So, for the record: Plants are ALIVE. Trees included, but plants of all sizes and shapes live, and breathe, and grow, and reproduce, and even, after their fashion, move. They do stuff. (Left, a grape ivy looking for something to climb on.) They eat (some more dramatically than others). If you cut them, they will bleed. If you hit a tree with a lawnmower, it will bruise. Each of those verbs could easily be an entire post in itself, but let’s expand just this one example.

“A tree is much more than a chunk of dead wood,” says Alex Shigo, a career plant pathologist with the Forest Service. “Trees are alive; they live all year ‘round, not just for a short time in the summer.” Dissecting trees with a chainsaw, Shigo revolutionized our understanding because he didn’t rest on what “everyone” knew.

“I could either go with the book or go with what I saw in the tree. Either the books were wrong or the trees were wrong. I chose to go with the trees.”

“I started to see trees in a different way because a tree is a living thing. When you hit a living thing, it reacts. When you hit a tree, it does something. When a tree is threatened, it doesn’t just stand there. It establishes boundaries.”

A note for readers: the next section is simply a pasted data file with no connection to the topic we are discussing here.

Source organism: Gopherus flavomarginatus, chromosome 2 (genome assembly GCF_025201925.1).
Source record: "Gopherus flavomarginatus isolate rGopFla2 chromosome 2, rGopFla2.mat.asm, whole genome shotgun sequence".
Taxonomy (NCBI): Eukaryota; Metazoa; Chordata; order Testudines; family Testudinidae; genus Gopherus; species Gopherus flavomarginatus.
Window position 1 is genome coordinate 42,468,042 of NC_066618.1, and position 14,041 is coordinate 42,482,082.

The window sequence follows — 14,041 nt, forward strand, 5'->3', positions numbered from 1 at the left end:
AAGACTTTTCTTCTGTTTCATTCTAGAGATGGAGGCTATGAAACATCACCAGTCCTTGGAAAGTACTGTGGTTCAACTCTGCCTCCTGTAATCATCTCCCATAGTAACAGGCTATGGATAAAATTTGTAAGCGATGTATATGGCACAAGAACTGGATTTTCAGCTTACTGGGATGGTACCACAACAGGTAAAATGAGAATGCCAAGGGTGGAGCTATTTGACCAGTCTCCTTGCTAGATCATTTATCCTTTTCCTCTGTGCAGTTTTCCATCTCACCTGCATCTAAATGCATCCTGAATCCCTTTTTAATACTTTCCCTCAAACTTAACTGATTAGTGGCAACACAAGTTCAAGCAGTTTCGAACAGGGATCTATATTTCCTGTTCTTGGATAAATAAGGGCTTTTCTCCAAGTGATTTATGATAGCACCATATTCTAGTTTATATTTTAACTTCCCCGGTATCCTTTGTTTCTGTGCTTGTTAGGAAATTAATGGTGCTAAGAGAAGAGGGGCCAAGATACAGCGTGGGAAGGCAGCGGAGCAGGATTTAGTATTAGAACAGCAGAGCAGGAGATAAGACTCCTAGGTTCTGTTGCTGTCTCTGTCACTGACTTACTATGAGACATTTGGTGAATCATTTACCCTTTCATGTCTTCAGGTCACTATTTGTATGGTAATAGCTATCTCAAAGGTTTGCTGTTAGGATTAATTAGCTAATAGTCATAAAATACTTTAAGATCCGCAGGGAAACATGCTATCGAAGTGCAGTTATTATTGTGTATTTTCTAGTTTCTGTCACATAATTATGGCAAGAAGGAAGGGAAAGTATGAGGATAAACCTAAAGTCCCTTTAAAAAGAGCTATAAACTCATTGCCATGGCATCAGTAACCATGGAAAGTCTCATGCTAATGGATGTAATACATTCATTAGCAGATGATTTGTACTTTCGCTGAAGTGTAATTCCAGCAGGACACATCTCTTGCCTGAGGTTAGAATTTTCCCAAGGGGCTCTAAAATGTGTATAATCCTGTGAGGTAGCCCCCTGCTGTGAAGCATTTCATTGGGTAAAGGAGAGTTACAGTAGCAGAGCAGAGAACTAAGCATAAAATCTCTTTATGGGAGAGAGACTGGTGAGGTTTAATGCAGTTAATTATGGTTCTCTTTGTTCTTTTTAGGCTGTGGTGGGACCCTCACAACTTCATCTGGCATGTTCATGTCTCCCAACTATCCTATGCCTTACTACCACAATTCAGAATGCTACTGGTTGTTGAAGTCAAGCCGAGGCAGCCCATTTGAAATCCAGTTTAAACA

Citing Shigo, a profile in Irrigation and Green Industry (May 2004) adds that humans put new cells in the same old places throughout their lives, but trees put new cells in new places. A tree doesn’t heal, because it doesn’t replace injured cells with new ones; it just creates a wall, or boundary, between the injured wood and the functional tissue. And that lawnmower “bruise” will remain in the wood indefinitely.

Photo courtesy Wikimedia commons by Max Wahrhaftig June 2005: Alex Shigo (far right) explaining markings on an Oak section during one of his last symposia.